However, if the shift to same-day really is going to take off in the near future, it’s going to require far greater changes to the retail delivery network than anything any of us have seen so far.
The times they are a-changin’ Going three-five days to next-day was a big leap for many, but it is essentially little more than tightening up existing processes and practices. In effect, it is about being leaner and shortening the amount of time between each existing step.
Offering same-day services means being something else altogether – agile. For the same-day part of the business, each working day will begin with a blank sheet, a fresh page and, more importantly, unbooked capacity. The more retailers hang their hats on same-day, the larger this capacity will have to be. For unlike any other delivery proposition, when offering same-day, retailers won’t know how busy they will be until the moment the orders start to either trickle or flood in on the day itself. The number of vans, drivers and drops are all unknown quantities.
The so-called ‘sharing’ economy, also referred to as the ‘demand’ or ‘gig’ economy, may offer some of the answers here. Being able to call upon a retinue of self-employed couriers and pay them per drop, increasing and decreasing the number in line with demand, means same-day services can be offered without the heavy burden of a potentially idle workforce.
Yet it is a road paved with more than a little uncertainty. HMRC is now taking an interest in the use of self-employed drivers in the delivery sector, and some of the drivers and riders themselves are beginning to voice disquiet too as the recent Uber case showed.
Adamo Dagradi, head of communications at Italian home delivery specialist Milkman, sees this uncertainty as one of the big issues facing the sector: “There’s a lot of unrest among crowdsourced drivers all around the world. Delivery boys and girls, in both the food/grocery and parcel sectors, are moving towards more or less improvised forms of unionisation.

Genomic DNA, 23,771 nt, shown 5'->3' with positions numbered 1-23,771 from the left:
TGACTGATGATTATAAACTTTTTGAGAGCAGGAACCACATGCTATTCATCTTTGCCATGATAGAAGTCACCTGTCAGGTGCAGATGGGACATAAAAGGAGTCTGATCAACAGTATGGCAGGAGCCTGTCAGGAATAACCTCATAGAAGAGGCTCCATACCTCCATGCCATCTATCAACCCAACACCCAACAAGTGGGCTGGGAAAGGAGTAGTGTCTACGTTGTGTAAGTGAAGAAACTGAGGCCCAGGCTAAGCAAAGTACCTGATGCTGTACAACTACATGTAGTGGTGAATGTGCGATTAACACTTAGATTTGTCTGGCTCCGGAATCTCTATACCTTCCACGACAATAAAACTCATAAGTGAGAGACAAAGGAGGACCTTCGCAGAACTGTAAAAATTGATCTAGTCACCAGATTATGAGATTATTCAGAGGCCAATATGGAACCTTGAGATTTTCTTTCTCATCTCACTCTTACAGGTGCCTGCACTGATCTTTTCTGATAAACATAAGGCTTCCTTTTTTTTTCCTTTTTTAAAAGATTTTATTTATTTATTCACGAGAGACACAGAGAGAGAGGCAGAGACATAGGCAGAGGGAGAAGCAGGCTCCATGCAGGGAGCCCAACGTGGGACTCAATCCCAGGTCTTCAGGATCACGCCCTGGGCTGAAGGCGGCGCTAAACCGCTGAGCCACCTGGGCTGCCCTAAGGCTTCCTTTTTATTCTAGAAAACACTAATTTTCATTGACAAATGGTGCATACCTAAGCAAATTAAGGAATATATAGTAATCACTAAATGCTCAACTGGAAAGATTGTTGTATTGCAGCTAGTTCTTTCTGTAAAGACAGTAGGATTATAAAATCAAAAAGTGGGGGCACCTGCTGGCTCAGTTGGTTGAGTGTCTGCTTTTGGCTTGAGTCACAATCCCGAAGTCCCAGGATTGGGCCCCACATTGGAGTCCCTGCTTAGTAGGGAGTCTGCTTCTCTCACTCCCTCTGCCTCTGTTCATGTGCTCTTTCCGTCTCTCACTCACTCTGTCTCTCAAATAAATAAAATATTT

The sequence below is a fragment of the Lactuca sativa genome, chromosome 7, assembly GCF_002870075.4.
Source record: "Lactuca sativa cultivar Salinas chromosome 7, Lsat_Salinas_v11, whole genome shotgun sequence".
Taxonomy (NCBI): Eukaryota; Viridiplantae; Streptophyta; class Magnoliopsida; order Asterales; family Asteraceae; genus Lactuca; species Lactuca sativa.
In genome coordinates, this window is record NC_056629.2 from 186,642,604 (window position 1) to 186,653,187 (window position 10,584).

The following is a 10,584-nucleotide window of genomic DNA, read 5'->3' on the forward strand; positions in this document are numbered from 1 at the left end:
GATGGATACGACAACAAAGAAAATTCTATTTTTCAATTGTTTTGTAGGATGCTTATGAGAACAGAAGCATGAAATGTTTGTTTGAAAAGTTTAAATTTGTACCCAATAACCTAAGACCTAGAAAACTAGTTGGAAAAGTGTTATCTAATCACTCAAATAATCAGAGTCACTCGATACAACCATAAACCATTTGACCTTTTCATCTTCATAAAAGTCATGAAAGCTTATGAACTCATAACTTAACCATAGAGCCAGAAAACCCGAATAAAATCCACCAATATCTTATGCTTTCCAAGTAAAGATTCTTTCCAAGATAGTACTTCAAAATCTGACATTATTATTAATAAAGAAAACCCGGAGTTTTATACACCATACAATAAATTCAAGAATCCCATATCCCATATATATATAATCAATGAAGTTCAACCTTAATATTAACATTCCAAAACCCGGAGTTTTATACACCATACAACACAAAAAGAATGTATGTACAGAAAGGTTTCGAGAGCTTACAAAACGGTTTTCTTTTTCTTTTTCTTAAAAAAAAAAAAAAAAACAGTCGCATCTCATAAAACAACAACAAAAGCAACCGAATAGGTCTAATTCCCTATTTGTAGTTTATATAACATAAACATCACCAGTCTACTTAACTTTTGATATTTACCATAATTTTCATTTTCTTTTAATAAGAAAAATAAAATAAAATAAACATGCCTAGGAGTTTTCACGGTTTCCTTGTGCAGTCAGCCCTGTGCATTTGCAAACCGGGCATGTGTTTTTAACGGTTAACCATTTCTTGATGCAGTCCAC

“They demand to be considered as employees and not ‘collaborators’ and want better wages, possibly tied to the number of hours worked, not to the number of deliveries carried out.”
This new crossroads, where professional couriers and freshly conscripted amateurs meet, is not necessarily going to lead to delivery nirvana. But if that sounds bleak, does it mean there’s no role for the sharing economy in the retail operations and logistics sector?
Perhaps that depends on what you plan to share. The example set by Asda with the launch of its toYou delivery service, could be one to watch. The idea is a simple one. If retailers have networks made up of vehicles, people, and premises, they are always going to have spare capacity, which acts as a fixed cost. If, however, retailers can sell, trade, or share some of that capacity, they can reduce those fixed costs.
Speed, in delivery, used to mean one simple thing – getting a parcel to the recipient’s address quickly. Not any more. Speed is now a necessity in all considerations of the retail operations and logistics network. Yes, there is still the issue of making faster delivery a standard. It’s just that it now goes far beyond that.
It means not just being lean but also being agile, so that retailers can go from initial idea to service deployment quickly. It means having an awareness of what ‘convenience’ means to the customer – not just to the retailer and carrier – and being ready to react accordingly. It also means being able to transform your network, from stores to vehicles, when patterns of customer behaviour change.